1 item from 2003
Clearly, Kevin Costner loves Westerns. He returns once more to the genre as director and star of "Open Range", his fourth following a best director Oscar for "Dances With Wolves" and starring roles in "Silverado" and "Wyatt Earp". But he's like a youngster in church, awed by the stained glass and solemn ceremonies. He treats Western vistas and stock characters as icons. He sentimentalizes all the tough-guy emotions and male chivalry toward women folk.
He's a man torn in two. On one hand, he would like to deglamorize the Old West with storms that leave cowboys at their mercy and a hardscrabble town that harkens back to the early Westerns of William S. Hart and, more recently, Robert Altman's "McCabe & Mrs. Miller." On the other, he clings to the old mythology.
Westerns are always iffy boxoffice prospects, especially when, like "Open Range", they come with a ponderous pace and emotions distilled from much older movies. As this one is unlikely to be championed by critics and will attract one of the studios' least favorite demographics -- baby boomer males who remember when horse operas were Hollywood's stable commodity -- the range may stay open only a short while for the Walt Disney Co., which has domestic rights.
"Open Range", written by Craig Storper from a novel by the late Lauran Paine, presents a classic situation. We're somewhere in the Old West -- no territory is ever mentioned -- where a quartet of "free-grazers," headed by the Boss (Robert Duvall) and top hand Charley (Costner), run their herd through a county jealously guarded by Denton Baxter (Michael Gambon), an Irish immigrant cattle rancher. The other two cowboys are mere kids: The hulking Mose (Abraham Benrubi) and a Mexican teen everyone calls Button (Diego Luna) see the trail as one big adventure.
Baxter aims to steal the free-grazers' cattle and snuff out the insignificant cowboys. He doesn't realize -- nor does Boss -- that Charley is a former killer who still "has no problem with killing." Baxter runs roughshod over the entire town, owning virtually everything including its sheriff (James Russo). The townsfolk harbor resentment toward Baxter and his men, especially the stable owner (Michael Jeter), doctor (Dean McDermott) and his old-maid sister Sue (a very deglamorized Annette Bening).
John Ford or Howard Hawks would have handled the buildup to a climatic gunfight with its brief character studies in well under two hours. But Costner extends all this to a wearying 138 minutes, filling his morality tale with too many lengthy silences and butt-scratching pauses, presumably to allow time for the characters' moral rectitude to settle into an audience's consciousness.
Yet in spite of its portentousness, the film does engage one. The actors do fine work, especially Duvall, whose Boss has the gait and demeanor of a weather-beaten man who shies away from town life. Gambon suggests a villain whose villainy is understandable: A foreigner who has built an empire single-handedly, he has nothing in his psychological makeup to handle what he sees as a threat to that empire. However, the less said the better about the romance between Costner's lonesome cowboy and Bening's town spinster or the bits involving a cute puppy.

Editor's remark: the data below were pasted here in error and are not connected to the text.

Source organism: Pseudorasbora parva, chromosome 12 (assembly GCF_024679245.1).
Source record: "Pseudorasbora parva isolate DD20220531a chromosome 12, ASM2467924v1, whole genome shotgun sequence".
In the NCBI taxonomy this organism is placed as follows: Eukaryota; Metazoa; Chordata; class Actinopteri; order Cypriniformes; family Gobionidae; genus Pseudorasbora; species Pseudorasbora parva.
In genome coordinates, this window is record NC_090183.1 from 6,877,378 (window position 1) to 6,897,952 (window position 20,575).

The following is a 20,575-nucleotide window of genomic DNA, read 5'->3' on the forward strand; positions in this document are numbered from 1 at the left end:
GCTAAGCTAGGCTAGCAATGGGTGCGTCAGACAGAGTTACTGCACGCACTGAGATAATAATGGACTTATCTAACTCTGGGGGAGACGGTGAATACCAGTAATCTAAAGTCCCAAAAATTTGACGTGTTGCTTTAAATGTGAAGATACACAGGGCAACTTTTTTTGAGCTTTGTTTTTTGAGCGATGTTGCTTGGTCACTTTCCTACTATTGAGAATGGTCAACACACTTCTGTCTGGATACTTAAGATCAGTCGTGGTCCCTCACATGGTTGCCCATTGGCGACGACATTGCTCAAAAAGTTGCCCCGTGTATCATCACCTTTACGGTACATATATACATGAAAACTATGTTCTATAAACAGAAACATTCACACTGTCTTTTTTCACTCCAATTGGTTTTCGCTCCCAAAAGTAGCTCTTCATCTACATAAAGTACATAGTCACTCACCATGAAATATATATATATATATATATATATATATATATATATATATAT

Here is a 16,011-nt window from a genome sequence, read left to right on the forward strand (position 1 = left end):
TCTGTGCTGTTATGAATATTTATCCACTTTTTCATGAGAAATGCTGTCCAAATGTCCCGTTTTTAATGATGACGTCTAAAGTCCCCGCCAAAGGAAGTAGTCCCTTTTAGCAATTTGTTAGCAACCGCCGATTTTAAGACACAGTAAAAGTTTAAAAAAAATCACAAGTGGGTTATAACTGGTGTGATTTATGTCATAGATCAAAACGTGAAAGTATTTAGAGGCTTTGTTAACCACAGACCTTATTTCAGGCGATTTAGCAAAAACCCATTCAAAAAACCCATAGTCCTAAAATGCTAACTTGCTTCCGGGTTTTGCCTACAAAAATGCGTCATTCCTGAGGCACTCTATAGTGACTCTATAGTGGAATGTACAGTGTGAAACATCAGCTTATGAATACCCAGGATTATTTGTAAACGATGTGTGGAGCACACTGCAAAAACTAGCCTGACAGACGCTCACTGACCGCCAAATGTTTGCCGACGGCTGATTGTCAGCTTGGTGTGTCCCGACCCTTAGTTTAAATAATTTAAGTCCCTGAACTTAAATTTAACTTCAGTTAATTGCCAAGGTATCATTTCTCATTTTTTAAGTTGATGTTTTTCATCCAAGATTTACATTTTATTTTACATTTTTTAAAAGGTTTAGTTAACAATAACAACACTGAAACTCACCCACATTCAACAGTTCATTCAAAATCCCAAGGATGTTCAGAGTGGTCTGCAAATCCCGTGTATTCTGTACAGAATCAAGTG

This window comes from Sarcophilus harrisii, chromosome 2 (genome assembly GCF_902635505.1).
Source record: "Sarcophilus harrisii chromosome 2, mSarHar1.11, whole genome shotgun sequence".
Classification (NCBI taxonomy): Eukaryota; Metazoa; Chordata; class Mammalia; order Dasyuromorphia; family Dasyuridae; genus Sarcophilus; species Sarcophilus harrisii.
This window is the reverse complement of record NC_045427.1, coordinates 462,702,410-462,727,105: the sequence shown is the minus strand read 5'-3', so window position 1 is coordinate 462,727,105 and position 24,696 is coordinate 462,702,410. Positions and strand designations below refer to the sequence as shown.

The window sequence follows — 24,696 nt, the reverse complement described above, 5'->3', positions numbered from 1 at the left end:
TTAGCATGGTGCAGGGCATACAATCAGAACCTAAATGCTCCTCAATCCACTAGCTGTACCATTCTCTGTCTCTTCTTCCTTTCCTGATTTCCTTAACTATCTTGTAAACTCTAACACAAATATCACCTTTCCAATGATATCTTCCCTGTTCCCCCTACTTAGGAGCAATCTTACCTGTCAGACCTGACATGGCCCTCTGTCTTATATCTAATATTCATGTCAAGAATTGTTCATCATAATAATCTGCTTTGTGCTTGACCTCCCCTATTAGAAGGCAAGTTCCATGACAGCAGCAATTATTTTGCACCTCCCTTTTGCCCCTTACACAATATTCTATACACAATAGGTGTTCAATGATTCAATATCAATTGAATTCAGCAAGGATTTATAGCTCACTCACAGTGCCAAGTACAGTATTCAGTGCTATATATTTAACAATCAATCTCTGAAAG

The main set is a shoddy, rain-drenched marvel, a town so poorly constructed that we understand why cowboys prefer the open range. The gunfight, occupying a good 20 minutes, is convincingly 19th century. Men stand a few feet from each other, hurling lead into bodies to create frightening damage no surgeon can mend. It alone justifies the movie.
Cinematography, costumes and props quietly do their jobs splendidly. If nothing else, the movie reminds us what an elastic and marvelous storytelling opportunity Westerns provide to filmmakers. The genre could stand a revival. Next up is Ron Howard's "The Missing" in December.
Buena Vista Pictures
Touchstone Pictures in association with
Cobalt Media Group present
a Tig production
Credits: Director: Kevin Costner
Screenwriter: Craig Storper
Based on the novel by: Lauran Paine
Executive producers: Armyan Bernstein, Craig Storper
Director of photography: James Muro
Production designer: Gae Buckley
Music: Michael Kamen
Costume designer: John Bloomfield
Editors: Michael J. Duthie, Miklos Wright
Boss Spearmana: Robert Duvall
Charley Waite: Kevin Costner
Sue Barlow: Annette Bening
Denton Baxter: Michael Gambon
Percy: Michael Jeter
Mose: Abraham Benrubi
Button: Diego Luna: Sheriff Poole: James Russo
Running time -- 138 minutes
MPAA rating: R »
1 item from 2003
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